Mitsubishi Plans Arkansas Wind Turbine Plant
FORT SMITH, Ark. (AP) — Mitsubishi said Tuesday it is aiming to produce wind turbines in Arkansas by next year at a new $100 million plant, a facility that signals the company is seeking to regain its U.S. customers.
Company executives gathered with state and local officials to mark Mitsubishi's decision to build the plant, which will employ at least 400 people and help stem the tide of manufacturing jobs that have left the Fort Smith area.
Mitsubishi Power Systems Americas is to start construction in the fall, produce its first turbine next year and reach full production in 2012, said Ichiro Fukue, executive vice president of Mitsubishi Heavy Industries. About 200 construction jobs will be created as the plant is built.
The plant's work force could expand to 500, Fukue said, if the market grows.
Mitsubishi used to have 30 percent of the nation's wind turbine market, but competition from new productionplants in the U.S. cut that to 10 percent.
"By constructing this factory, we should catch up our lost market share," Fukue said.
Mitsubishi picked the Fort Smith area from among 60 U.S. cities. Gov. Mike Beebe, who rarely misses an opportunity to emphasize the link between education and economic development, said that in years past, Arkansas wouldn't have been the top choice.
But he said the University of Arkansas at Fort Smith and other state schools have become nimble enough to quickly train workers. Beebe said this helped land Mitsubishi and other big employers, such as Hewlett-Packard Co.'s 1,200-worker site in Conway.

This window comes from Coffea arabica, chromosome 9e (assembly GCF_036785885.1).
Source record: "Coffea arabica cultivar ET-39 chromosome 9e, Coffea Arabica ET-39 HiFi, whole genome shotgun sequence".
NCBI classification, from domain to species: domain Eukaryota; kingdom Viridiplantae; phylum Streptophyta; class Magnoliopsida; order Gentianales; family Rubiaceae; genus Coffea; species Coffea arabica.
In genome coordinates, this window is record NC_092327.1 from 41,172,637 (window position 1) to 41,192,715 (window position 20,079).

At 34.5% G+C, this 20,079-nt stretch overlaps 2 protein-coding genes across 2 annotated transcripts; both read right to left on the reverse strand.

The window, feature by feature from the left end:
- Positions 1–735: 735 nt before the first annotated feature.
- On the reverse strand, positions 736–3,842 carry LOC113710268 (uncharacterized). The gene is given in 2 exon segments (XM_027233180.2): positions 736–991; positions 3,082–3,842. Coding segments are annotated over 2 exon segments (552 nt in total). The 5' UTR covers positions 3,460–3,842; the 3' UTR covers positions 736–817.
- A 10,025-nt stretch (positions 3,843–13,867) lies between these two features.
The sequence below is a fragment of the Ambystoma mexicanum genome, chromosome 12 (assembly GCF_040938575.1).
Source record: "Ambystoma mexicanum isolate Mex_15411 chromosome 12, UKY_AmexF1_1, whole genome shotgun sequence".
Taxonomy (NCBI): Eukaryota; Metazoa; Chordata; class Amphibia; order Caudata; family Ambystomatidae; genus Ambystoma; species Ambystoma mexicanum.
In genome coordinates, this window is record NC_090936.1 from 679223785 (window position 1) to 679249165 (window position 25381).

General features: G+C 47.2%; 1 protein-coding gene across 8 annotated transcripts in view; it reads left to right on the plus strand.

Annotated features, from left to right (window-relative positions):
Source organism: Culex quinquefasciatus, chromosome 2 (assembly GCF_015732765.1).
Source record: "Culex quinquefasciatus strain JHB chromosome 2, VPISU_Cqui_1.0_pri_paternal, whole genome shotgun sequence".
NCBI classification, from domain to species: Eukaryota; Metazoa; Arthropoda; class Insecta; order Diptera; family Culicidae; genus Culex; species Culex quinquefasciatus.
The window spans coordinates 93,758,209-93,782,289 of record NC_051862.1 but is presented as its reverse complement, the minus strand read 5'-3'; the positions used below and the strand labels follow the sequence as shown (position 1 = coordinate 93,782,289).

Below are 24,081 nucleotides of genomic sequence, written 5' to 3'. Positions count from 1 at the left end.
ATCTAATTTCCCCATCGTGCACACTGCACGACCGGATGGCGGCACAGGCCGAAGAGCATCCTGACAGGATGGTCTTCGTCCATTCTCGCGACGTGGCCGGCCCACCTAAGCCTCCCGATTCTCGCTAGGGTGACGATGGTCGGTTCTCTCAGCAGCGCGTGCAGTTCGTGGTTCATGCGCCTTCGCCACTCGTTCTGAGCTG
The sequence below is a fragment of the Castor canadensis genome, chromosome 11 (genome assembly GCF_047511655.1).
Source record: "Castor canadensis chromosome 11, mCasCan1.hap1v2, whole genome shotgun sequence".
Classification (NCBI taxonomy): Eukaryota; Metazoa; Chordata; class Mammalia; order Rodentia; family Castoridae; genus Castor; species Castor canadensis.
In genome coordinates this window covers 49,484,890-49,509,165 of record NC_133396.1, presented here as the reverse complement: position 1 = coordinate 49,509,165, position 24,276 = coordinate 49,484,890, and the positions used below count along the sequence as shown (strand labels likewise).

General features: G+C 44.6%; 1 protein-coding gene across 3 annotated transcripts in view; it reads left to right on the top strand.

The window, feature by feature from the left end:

"We now finish first, and it's not over," Beebe said.
Beebe also brought his checkbook. Mitsubishi will receive $3.75 million from the governor's Quick Action Closing Fund. It will also get a 15-year state income tax abatement, sales tax refunds for construction materials and equipment and other incentives.
The plant site is well-situated to take advantage of shipping options. Jonathan Wang, corporate planning manager for Mitsubishi, said planning is under way to utilize the Arkansas River, rail lines and highways, all of which are near the Chaffee Crossing site.
Fort Smith has endured an exodus of thousands of manufacturing jobs, especially when the Whirlpool Corp. refrigerator plant moved much of its production to Mexico. Local parts suppliers saw their orders drop or vanish.
Mitsubishi will use the Fort Smith plant to assemble the turbines, and Fukue said it will draw on local suppliers for parts. That includes Baldor Electric Corp., which is among the largest makers of electric motors.
"This is a measure of the manufacturing prowess of this city," Beebe said.
Fort Smith Mayor Ray Baker, 70, known for his enthusiasm even on an ordinary day, jumped in the air several times to emphasize points in his talk.
"It's not by accident that this city is the manufacturing capital of the entire state of Arkansas," Baker said, while in the air.
Baker said the city even has a nice breeze to offer.
"As the wind blows strong," he told Mitsubishi executives, "you'll be able to test your product."